The formation and antimicrobial activity of nisin and plant derived bioactive components in lactic acid bacteria fermentations
Tolonen, Marja (2004)
Agrifood Research ReportsMaa- ja elintarviketalous
98 s. + 4 liitettä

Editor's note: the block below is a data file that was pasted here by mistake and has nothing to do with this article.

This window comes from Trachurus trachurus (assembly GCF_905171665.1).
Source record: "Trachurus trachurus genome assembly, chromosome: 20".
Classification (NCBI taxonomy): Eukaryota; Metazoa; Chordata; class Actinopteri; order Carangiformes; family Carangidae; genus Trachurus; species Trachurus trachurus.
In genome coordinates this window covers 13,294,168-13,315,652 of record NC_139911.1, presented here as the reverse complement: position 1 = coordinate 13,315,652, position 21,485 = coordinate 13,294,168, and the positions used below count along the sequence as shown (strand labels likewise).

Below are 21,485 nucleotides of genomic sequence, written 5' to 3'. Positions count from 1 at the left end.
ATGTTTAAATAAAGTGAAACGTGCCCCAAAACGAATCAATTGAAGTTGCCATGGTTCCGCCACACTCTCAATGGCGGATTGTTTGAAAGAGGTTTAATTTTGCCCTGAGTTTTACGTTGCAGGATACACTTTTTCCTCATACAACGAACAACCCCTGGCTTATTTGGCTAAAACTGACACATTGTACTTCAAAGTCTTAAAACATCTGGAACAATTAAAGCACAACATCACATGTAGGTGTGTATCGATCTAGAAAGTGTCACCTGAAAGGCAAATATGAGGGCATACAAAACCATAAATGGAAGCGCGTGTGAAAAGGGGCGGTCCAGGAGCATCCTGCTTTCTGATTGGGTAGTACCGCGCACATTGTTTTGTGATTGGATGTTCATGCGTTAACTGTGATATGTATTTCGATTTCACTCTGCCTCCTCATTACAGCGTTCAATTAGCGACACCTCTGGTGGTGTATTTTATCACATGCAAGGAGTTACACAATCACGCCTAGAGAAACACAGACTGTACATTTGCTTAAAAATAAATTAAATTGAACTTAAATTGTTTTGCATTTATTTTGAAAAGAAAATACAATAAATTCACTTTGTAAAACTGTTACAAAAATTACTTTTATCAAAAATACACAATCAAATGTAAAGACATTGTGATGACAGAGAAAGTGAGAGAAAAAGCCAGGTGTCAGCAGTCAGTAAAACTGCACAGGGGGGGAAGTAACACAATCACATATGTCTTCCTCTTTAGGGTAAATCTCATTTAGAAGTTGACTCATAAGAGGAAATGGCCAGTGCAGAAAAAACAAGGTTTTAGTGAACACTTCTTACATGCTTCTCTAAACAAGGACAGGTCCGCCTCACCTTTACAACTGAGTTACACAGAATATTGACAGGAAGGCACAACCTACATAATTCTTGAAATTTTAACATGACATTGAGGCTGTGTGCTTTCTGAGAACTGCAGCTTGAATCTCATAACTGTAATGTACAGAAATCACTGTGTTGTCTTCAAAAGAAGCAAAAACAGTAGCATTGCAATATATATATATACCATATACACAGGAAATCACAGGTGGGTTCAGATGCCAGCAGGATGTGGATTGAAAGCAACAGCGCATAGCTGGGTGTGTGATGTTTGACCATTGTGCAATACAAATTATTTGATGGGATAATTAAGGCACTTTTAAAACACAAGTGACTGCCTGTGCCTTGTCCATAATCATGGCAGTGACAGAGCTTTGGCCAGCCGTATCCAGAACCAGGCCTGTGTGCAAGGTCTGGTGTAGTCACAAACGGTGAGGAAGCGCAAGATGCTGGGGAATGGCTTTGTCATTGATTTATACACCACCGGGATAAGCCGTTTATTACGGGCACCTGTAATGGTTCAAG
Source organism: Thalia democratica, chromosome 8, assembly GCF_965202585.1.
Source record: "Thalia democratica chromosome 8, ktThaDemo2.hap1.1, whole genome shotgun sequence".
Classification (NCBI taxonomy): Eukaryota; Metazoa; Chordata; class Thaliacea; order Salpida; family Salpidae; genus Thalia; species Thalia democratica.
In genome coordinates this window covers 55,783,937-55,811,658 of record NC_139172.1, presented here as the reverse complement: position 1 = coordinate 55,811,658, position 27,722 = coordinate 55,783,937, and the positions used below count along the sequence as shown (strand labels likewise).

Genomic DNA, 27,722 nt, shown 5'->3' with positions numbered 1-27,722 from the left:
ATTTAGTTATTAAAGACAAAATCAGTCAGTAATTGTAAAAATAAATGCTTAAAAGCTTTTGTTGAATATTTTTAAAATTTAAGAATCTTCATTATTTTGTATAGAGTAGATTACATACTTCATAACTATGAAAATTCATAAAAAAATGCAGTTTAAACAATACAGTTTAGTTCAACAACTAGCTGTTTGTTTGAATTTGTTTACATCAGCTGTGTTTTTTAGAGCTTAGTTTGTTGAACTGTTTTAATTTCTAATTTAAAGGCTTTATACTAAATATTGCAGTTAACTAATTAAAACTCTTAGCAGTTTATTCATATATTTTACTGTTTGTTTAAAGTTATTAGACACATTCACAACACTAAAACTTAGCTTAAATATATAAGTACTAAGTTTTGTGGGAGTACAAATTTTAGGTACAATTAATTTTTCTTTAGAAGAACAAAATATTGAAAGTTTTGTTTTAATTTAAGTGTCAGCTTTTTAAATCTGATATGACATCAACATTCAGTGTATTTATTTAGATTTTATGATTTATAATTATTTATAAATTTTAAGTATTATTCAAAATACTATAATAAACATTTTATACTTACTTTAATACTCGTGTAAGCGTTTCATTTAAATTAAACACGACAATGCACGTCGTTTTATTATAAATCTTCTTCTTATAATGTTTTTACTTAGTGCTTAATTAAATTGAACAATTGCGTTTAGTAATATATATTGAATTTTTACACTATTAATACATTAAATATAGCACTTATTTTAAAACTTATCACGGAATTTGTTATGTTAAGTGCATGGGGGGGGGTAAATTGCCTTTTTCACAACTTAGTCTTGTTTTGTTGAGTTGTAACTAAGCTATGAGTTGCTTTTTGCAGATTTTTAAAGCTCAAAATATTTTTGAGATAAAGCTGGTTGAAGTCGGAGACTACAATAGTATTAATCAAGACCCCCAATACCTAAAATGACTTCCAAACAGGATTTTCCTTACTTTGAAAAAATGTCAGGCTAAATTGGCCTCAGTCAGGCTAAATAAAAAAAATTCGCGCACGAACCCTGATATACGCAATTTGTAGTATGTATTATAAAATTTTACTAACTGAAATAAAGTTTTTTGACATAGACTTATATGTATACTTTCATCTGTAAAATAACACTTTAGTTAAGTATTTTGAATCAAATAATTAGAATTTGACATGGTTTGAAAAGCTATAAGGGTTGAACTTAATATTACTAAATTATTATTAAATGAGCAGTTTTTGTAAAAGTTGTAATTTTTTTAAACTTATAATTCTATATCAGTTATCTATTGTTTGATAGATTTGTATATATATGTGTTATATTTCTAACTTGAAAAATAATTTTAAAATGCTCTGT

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This study focused on the formation of nisin, a 34-residue antibacterial polypeptide, and plant-derived biomolecules and their antimicrobial properties in lactic acid bacteria (LAB) fermentations. The role of the genes nisB and nisC in the nisin biosynthetic pathway (nisA/ZBTCIPRKFEG) was investigated. Nisin was produced in M17G medium and in cabbage juice by fermenting with a wild-type Lactococcus lactis N8 and the mutant strains LAC48 and LAC67. The fermentation types were: 1) pH not controlled, 2) adjusted at pH5.5, 3) recycling of L. lactis cells (pH5.5) (circulated batch), and 4) cabbage (sauerkraut) fermentation without pH control. Besides nisin, the focus was on the formation of plant-derived molecules, especially glucosinolate breakdown products in cabbage fermentation. The cabbage fermentations were inoculated with the following starter cultures: Lactobacillus plantarum, L. sakei, Leuconostoc mesenteroides, Pediococcus pentosaceus, P. dextrinicus, Lactococcus lactis N8, and L. lactis LAC67. Nisin was produced in different types of fermentations. The nisin titer achieved in batch fermentations in M17G medium was 2200 - 2500 IU ml -1 . In the case of LAC48 the concentration remained high also after the logarithmic growth phase, whereas nisin production by the strain N8 was more typical: the nisin titer decreased after the maximum growth. The result showed that nisin production in the case of LAC48 was not directly related to biomass formation and was not associated with growth, which is not typical of nisin production. In order to study end-product inhibition in nisin production, a system (circulated batch) was built for nisin adsorption during fermentation. The adsorbent Amberlite XAD-4 was found to bind nisin effectively. Cells of the strains LAC48 and N8 were able to compensate the removed nisin throughout fermentation, indicating that nisin production also occurs in the stationary phase. A high concentration of nisin (8000 IU ml -1 ) was achieved by eluting nisin from the XAD-4 resin. Nisin was produced in sauerkraut fermentation up to 1400 IU ml -1 and was detectable (250 IU ml -1 ) in sauerkraut even after 13 days fermentation. The role of the proteins NisB and NisC in nisin maturation has been unclear to the present day. This study showed that NisB is required for dehydration and NisC for lanthionine formation in post-translational modification of nisin. Nisin precursors from the strain lacking NisB activity were totally unmodified, whereas from the strain lacking NisC activity, but having NisB activity, were dehydrated but lacked normal lanthionine formation. This is the first reported experimental result indicating the role of NisB and NisC in correct modification of nisin. In addition to nisin, plant-derived biomolecules have been shown to possess antimicrobial properties and also to exhibit potential health effects. However, formation and/or degradation of these biomolecules in fermentation process has not been well known. In the present study, plant-derived biomolecules, glucosinolates, were decomposed during cabbage fermentation, forming beneficial breakdown products such as isothiocyanates (ITC), indole-3- carbinol (I3C) and sulforaphane. The research showed that lactic acid bacteria may affect the degradation of glucosinolates and the formation of breakdown products in cabbage fermentation. When L. sakei was used as the starter culture, the concentrations of 3-methylsulphinylpropyl-ITC, allyl-ITC and sulforaphane were significantly higher compared with the end-products using other (single strain) starter cultures. Goitrin was found in substantially high concentrations in all end-products of starter-culture fermentation. Sulforaphane nitrile, allyl-nitrile, and goitrin were found in small quantities in the end-products of mixed-culture (L. mesenteroides + P. dextrinicus) and spontaneous fermentation. Inhibitory effects of fermented cabbage juices were observed using the indicator strains Escherichia coli, Listeria monocytogenes, and Candida lambica. The strongest inhibitory effects of cabbage juice were achieved by juice fermented with the strains Lactobacillus sakei and Leuconostoc mesenteroides, which also had the highest AITC concentration. Further, the juice fermented with L. sakei was capable of effectively inhibiting the growth of C. lambica and E. coli, but not of L. monocytogenes. The results indicate that concentrated nisin (8000 IU ml -1 ) can be produced by using Amberlite XAD-4 adsorbent and that bioactive glucosinolate breakdown products are formed in cabbage fermentation. A combination of these compounds may be used to extend food shelf-life, offering potential for the biopreservation of foods. In order to maximize the production of glucosinolate breakdown products potentially beneficial to health, the use of cabbage cultivars containing a high concentration of glucosinolates sinigrin, glucobrassicin, and indolyl glucosinolates is suggested. Further study is needed to optimize the cabbage fermentation process (starter culture, pH, temperature, etc.). The inhibitory effects of the combinations of nisin and glucosinolate breakdown products on food spoilage microbes should be further characterized in future research by using a wide variety of food pathogens and spoilage microbes.